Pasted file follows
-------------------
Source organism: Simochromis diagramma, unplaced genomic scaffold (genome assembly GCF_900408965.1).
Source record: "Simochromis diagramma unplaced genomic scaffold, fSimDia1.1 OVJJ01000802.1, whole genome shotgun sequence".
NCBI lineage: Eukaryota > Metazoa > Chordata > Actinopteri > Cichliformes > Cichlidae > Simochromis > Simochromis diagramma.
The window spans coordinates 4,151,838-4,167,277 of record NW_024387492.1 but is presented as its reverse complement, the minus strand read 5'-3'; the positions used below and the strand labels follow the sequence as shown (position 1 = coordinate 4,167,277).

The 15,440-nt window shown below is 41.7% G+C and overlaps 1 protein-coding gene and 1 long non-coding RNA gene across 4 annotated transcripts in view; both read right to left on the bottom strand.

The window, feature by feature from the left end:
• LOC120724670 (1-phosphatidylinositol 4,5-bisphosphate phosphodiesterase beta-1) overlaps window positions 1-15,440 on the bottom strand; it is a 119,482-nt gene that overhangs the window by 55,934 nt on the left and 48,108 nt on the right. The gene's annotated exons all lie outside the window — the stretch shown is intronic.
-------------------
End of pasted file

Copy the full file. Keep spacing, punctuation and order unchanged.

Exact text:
Source organism: Simochromis diagramma, unplaced genomic scaffold (genome assembly GCF_900408965.1).
Source record: "Simochromis diagramma unplaced genomic scaffold, fSimDia1.1 OVJJ01000802.1, whole genome shotgun sequence".
NCBI lineage: Eukaryota > Metazoa > Chordata > Actinopteri > Cichliformes > Cichlidae > Simochromis > Simochromis diagramma.
The window spans coordinates 4,151,838-4,167,277 of record NW_024387492.1 but is presented as its reverse complement, the minus strand read 5'-3'; the positions used below and the strand labels follow the sequence as shown (position 1 = coordinate 4,167,277).

The 15,440-nt window shown below is 41.7% G+C and overlaps 1 protein-coding gene and 1 long non-coding RNA gene across 4 annotated transcripts in view; both read right to left on the bottom strand.

The window, feature by feature from the left end:
• LOC120724670 (1-phosphatidylinositol 4,5-bisphosphate phosphodiesterase beta-1) overlaps window positions 1-15,440 on the bottom strand; it is a 119,482-nt gene that overhangs the window by 55,934 nt on the left and 48,108 nt on the right. The gene's annotated exons all lie outside the window — the stretch shown is intronic.